President Obama took questions from reporters at the White House on Tuesday, discussing Syria, the Boston bombings, closing Guantanamo, immigration reform and Jason Collins. (The Washington Post)

President Obama on Tuesday defended U.S. law enforcement’s efforts in scrutinizing the Boston Marathon bombing suspects as federal officials said the FBI has broadened its investigation into possible links between one of the suspects and foreign militants.

In his first news conference since the Boston attack, Obama said law enforcement agencies had performed in “exemplary fashion” in the hunt for the bombers and in investigating one of the suspects before the bombings. He accused critics of chasing headlines.

“Based on what I’ve seen so far, the FBI performed its duties,” Obama said. “Department of Homeland Security did what it was supposed to be doing. But this is hard stuff.”

Obama’s remarks came as the FBI expanded its investigation of the people who had contact with the two brothers suspected of carrying out the April 15 bombings. Tamerlan Tsarnaev, 26, was killed in a shootout with police four days after the bombings. His brother, Dzhokhar Tsarnaev, 19, was captured later the same day and faces federal charges that could lead to the death penalty.

Federal investigators are trying to trace the handgun, a 9mm Ruger, that the elder Tsarnaev used in the shootout. Two law enforcement officials said that an attempt was made to erase the serial number on the gun and that experts have been unable to restore all eight digits.

Law enforcement officials said several “persons of interest” in the United States and Russia are being investigated in connection with the brothers. One of the primary focuses is the seven months that Tamerlan Tsarnaev spent in Russia in 2012.

During that trip, Tsarnaev may have had contact with two suspected Russian militants in the country’s restive North Caucasus region, according to the law enforcement officials, who spoke on the condition of anonymity to discuss an ongoing investigation.

The FBI and other agencies began scrutinizing the elder Tsarnaev in 2011 after the Russian security service warned the bureau and the CIA of concerns that he was becoming increasingly radicalized and might travel to Russia to carry out an attack. He was questioned by FBI agents in Boston, but the inquiry concluded that he posed no threat. In January 2012, he traveled to parts of Russia where there are active Islamic insurgencies. He returned to the Boston area in July.

In the aftermath of the bombings, the FBI and Russian authorities are trying to reconstruct Tsarnaev’s activities in Russia. He spent most of his time with family members in Makhachkala, the capital of Dagestan, a Russian province where there is an active Islamist insurgency. Family members said he was not involved in any unusual activities.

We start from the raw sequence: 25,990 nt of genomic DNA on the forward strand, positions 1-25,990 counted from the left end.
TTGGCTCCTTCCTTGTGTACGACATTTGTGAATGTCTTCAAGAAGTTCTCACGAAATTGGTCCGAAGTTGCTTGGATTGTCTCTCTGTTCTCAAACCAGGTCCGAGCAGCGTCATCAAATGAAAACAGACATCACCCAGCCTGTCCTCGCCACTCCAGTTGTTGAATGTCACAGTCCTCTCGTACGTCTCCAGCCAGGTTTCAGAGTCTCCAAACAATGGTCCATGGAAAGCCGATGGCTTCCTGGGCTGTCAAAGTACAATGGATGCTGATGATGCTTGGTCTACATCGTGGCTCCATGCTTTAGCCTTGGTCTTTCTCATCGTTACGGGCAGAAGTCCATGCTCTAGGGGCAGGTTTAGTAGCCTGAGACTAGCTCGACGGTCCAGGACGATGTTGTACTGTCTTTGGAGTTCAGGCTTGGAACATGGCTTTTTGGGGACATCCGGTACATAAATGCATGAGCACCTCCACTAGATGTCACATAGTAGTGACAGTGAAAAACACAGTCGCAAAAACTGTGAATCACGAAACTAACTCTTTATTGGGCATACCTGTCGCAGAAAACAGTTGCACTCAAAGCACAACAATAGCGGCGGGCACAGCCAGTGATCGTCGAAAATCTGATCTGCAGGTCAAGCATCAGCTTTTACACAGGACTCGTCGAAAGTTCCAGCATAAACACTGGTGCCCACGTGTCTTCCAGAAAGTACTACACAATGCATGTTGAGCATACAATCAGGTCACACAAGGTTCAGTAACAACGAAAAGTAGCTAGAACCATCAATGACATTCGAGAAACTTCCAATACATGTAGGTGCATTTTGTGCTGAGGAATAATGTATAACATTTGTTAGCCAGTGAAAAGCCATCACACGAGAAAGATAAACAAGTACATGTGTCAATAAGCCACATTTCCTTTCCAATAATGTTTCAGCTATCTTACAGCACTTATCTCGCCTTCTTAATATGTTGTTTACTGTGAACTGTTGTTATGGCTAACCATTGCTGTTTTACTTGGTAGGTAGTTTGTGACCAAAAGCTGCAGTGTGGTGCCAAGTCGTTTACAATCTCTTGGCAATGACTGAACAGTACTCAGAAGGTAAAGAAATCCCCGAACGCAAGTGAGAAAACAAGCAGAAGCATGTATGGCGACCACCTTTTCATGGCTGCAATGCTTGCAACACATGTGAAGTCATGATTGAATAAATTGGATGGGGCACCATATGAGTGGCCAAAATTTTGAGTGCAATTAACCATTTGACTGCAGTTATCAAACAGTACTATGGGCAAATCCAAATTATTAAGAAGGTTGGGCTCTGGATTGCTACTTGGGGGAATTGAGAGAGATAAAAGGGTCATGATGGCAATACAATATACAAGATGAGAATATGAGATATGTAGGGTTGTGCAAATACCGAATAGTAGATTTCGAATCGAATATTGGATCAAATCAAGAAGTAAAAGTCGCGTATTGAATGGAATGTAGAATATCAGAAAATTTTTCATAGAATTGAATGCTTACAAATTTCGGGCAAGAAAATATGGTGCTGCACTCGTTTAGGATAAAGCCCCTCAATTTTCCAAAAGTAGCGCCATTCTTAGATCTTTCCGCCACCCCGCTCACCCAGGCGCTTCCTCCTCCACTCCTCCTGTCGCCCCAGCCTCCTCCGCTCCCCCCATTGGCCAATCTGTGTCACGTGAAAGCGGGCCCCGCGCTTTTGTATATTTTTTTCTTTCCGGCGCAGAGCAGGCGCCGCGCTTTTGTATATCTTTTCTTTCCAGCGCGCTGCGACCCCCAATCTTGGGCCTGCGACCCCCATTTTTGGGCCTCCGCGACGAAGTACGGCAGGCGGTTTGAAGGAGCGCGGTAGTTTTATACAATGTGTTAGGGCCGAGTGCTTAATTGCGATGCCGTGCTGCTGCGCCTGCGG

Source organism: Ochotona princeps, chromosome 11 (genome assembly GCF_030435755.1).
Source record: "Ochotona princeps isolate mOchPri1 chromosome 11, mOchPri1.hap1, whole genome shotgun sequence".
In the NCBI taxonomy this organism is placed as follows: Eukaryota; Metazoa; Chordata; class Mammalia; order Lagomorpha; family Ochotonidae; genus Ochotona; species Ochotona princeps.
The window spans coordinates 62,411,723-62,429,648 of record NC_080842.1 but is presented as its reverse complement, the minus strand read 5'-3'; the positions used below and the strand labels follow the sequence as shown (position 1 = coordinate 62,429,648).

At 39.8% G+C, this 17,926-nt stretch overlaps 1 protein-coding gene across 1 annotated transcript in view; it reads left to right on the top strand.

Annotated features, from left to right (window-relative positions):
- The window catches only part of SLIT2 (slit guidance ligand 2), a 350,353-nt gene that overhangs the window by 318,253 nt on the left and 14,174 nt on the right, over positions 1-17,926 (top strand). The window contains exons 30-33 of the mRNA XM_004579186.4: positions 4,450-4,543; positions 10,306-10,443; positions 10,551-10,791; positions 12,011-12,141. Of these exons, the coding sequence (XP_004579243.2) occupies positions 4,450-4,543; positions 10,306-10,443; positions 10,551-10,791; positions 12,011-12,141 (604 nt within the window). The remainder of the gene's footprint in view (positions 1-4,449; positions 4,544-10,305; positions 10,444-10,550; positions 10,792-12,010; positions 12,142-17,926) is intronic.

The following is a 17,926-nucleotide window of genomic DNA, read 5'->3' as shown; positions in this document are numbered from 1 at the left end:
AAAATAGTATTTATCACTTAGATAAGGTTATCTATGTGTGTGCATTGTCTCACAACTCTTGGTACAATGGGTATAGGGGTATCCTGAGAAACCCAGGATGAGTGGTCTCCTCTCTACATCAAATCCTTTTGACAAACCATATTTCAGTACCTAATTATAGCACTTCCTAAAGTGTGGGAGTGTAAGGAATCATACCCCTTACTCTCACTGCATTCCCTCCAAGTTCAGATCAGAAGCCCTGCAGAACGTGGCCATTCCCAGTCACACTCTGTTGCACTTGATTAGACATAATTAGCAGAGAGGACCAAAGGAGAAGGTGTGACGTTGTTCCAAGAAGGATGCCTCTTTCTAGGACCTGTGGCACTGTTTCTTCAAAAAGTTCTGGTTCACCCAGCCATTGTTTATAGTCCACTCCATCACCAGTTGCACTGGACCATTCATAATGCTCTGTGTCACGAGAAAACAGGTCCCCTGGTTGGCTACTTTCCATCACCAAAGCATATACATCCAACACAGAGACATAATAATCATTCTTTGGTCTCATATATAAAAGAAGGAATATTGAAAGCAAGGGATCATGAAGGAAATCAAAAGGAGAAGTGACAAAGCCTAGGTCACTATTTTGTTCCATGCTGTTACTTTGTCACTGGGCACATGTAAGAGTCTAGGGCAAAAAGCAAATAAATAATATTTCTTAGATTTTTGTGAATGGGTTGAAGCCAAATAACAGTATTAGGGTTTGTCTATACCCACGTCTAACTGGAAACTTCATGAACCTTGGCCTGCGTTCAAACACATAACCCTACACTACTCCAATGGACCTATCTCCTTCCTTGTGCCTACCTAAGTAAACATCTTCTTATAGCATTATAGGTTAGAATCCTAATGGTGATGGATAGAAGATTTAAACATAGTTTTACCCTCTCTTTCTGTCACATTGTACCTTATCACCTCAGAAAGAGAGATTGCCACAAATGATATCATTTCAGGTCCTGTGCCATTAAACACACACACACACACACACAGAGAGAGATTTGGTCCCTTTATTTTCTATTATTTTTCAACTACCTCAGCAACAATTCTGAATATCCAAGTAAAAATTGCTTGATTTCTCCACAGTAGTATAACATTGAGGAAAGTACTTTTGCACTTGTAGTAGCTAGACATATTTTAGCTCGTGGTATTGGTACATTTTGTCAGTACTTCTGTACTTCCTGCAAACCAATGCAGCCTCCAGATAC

But U.S. officials said the FBI is investigating information that Tsarnaev met with Mahmoud Mansour Nidal, who was suspected of recruiting for Islamist militants in Dagestan who are fighting the Russians. Nidal died in a gun battle with authorities last May in Makhachkala.

According to the officials, another line of inquiry is possible links between Tsarnaev and William Plotnikov, a Russian Canadian suspected of involvement with militants in the North Caucasus. Plotnikov was killed by Russian police in July and Tsarnaev returned to the United States a few days later, leaving behind a new Russian passport.

Authorities now believe Tamerlan Tsarnaev began his preparations for the bombings after his return to the Boston area last year, a period in which he assembled an extensive playlist of jihadist videos online.

Critics have questioned why the initial FBI inquiry on Tsarnaev was not reopened after his trip to Russia. His return to the United States was registered on a low-level watch list, but no action was taken.

The Office of the Director of National Intelligence said Tuesday that its inspector general has launched an inquiry into U.S. counterterrorism agencies’ handling of the shards of information they had collected on the brothers in the 18 months leading up to the attacks. The probe will focus on whether information was shared among agencies, including the FBI, the CIA and the National Counterterrorism Center.

Acknowledging the inquiry at his news conference, Obama said: “We want to go back and we want to review every step that was taken. . . . We want to see, is there in fact additional protocols and procedures that could be put in place that would further improve and enhance our ability to detect a potential attack?”

A spokesman for Director of National Intelligence James R. Clapper Jr. said that, while Clapper has instructed U.S. spy agencies to cooperate with the inspector general probe, he does not believe any mistakes were made.

“Director Clapper believes that every agency involved in collecting and sharing information prior to the attack took all the appropriate steps,” said the spokesman, Shawn Turner. “He also believes that it is prudent and appropriate for there to be an independent review of those steps to ensure that nothing was missed.”

Meanwhile, an association of prosthetic companies pledged Tuesday to ensure that people who required amputations as a result of the Boston Marathon bombing would be provided artificial limbs, even if they have no health insurance or inadequate health insurance.

At a news conference, officials from the American Orthotic and Prosthetic Association estimated that 20 to 25 people injured in the bombings will need new limbs and that about half would not have sufficient insurance to cover the prostheses and the care and training needed to use them. They said a variety of companies in the field will donate their services to ensure that victims are able to walk and run again.